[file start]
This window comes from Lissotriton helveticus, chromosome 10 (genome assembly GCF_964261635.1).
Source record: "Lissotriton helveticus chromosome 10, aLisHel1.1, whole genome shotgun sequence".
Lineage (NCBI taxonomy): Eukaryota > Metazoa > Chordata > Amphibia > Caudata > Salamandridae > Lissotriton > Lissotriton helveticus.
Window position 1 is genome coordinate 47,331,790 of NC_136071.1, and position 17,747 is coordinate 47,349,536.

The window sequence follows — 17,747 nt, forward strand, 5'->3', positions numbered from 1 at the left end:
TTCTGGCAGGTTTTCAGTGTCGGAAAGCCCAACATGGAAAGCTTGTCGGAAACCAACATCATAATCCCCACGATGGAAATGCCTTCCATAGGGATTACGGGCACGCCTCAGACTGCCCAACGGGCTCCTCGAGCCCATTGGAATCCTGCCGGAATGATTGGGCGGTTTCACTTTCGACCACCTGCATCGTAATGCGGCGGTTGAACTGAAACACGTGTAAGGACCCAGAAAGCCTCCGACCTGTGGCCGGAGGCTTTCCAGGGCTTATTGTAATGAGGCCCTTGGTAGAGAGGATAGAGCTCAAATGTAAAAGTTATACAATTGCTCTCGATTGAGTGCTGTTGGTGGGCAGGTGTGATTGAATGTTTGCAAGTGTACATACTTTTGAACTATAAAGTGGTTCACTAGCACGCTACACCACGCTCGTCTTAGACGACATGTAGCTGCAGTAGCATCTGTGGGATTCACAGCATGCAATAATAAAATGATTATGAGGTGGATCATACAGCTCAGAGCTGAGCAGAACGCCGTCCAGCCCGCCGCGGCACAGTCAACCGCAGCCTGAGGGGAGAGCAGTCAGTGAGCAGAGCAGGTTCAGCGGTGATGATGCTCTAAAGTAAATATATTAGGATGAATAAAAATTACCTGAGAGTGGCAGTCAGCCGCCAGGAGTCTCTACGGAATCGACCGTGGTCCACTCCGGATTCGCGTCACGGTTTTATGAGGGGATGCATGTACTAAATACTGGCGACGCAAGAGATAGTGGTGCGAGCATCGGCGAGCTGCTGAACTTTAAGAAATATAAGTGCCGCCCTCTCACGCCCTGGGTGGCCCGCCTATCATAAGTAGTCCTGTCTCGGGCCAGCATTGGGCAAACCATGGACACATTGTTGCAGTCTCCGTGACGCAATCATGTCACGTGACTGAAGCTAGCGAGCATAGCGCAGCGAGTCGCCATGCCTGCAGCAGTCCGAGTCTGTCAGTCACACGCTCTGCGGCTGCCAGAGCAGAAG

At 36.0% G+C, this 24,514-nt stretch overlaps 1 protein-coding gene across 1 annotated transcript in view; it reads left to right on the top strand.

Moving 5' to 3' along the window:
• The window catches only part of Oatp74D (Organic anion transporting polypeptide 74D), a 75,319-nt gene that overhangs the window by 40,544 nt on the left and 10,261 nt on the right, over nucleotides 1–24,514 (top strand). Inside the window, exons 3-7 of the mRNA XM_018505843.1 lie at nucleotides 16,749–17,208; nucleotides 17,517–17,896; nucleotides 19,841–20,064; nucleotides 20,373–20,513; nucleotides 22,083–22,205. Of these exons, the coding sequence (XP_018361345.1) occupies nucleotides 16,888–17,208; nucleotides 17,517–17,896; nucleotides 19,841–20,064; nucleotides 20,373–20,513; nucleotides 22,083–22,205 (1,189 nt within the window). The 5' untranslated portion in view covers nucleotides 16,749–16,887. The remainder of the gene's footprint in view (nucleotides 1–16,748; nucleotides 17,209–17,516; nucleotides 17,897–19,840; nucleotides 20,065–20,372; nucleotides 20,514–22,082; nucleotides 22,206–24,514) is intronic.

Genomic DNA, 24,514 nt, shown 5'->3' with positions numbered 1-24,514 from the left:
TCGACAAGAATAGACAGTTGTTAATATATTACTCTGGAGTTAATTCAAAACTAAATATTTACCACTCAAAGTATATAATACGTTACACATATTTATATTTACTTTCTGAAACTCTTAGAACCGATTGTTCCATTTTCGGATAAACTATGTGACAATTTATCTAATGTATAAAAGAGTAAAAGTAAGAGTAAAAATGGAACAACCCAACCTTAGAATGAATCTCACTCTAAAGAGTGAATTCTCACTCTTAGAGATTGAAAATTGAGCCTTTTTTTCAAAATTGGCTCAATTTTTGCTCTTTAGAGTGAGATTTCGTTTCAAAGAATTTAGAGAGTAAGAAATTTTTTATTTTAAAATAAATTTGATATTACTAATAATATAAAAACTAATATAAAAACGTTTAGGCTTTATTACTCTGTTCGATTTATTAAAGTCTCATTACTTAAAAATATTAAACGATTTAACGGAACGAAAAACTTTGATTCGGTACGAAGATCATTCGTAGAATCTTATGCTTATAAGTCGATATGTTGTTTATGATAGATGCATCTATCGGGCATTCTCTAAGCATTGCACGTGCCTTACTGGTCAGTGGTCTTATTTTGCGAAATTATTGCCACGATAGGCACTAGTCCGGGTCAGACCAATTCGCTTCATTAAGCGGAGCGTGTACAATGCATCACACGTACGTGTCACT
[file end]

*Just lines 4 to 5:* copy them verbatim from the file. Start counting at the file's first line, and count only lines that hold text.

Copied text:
Window position 1 is genome coordinate 47,331,790 of NC_136071.1, and position 17,747 is coordinate 47,349,536.

The window sequence follows — 17,747 nt, forward strand, 5'->3', positions numbered from 1 at the left end: